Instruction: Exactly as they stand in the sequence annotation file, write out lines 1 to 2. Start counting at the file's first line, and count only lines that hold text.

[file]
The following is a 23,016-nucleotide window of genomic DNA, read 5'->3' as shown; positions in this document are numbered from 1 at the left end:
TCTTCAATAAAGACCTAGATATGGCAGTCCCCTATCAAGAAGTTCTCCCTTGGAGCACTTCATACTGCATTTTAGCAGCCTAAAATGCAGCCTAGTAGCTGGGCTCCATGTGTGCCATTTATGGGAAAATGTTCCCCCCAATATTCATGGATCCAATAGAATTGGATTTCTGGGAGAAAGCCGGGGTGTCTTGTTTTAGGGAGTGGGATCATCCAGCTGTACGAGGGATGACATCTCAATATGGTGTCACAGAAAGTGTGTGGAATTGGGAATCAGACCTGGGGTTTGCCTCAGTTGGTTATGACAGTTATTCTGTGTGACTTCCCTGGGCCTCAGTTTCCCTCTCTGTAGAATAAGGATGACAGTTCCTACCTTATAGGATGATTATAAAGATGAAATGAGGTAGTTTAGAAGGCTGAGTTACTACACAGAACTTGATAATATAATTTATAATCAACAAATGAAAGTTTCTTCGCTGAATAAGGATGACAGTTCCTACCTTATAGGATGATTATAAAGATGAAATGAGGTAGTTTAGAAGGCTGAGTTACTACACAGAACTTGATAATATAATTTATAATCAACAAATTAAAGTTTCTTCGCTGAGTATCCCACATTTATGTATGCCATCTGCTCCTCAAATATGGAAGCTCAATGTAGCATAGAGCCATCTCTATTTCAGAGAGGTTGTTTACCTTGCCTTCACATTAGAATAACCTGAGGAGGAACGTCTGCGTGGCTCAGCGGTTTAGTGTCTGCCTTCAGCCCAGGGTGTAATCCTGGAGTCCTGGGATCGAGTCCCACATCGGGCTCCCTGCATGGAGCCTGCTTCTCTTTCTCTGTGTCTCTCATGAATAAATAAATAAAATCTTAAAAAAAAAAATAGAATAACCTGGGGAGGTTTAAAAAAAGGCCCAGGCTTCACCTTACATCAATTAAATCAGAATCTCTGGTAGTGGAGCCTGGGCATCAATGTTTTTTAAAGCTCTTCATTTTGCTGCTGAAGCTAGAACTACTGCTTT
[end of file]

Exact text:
The following is a 23,016-nucleotide window of genomic DNA, read 5'->3' as shown; positions in this document are numbered from 1 at the left end:
TCTTCAATAAAGACCTAGATATGGCAGTCCCCTATCAAGAAGTTCTCCCTTGGAGCACTTCATACTGCATTTTAGCAGCCTAAAATGCAGCCTAGTAGCTGGGCTCCATGTGTGCCATTTATGGGAAAATGTTCCCCCCAATATTCATGGATCCAATAGAATTGGATTTCTGGGAGAAAGCCGGGGTGTCTTGTTTTAGGGAGTGGGATCATCCAGCTGTACGAGGGATGACATCTCAATATGGTGTCACAGAAAGTGTGTGGAATTGGGAATCAGACCTGGGGTTTGCCTCAGTTGGTTATGACAGTTATTCTGTGTGACTTCCCTGGGCCTCAGTTTCCCTCTCTGTAGAATAAGGATGACAGTTCCTACCTTATAGGATGATTATAAAGATGAAATGAGGTAGTTTAGAAGGCTGAGTTACTACACAGAACTTGATAATATAATTTATAATCAACAAATGAAAGTTTCTTCGCTGAATAAGGATGACAGTTCCTACCTTATAGGATGATTATAAAGATGAAATGAGGTAGTTTAGAAGGCTGAGTTACTACACAGAACTTGATAATATAATTTATAATCAACAAATTAAAGTTTCTTCGCTGAGTATCCCACATTTATGTATGCCATCTGCTCCTCAAATATGGAAGCTCAATGTAGCATAGAGCCATCTCTATTTCAGAGAGGTTGTTTACCTTGCCTTCACATTAGAATAACCTGAGGAGGAACGTCTGCGTGGCTCAGCGGTTTAGTGTCTGCCTTCAGCCCAGGGTGTAATCCTGGAGTCCTGGGATCGAGTCCCACATCGGGCTCCCTGCATGGAGCCTGCTTCTCTTTCTCTGTGTCTCTCATGAATAAATAAATAAAATCTTAAAAAAAAAAATAGAATAACCTGGGGAGGTTTAAAAAAAGGCCCAGGCTTCACCTTACATCAATTAAATCAGAATCTCTGGTAGTGGAGCCTGGGCATCAATGTTTTTTAAAGCTCTTCATTTTGCTGCTGAAGCTAGAACTACTGCTTT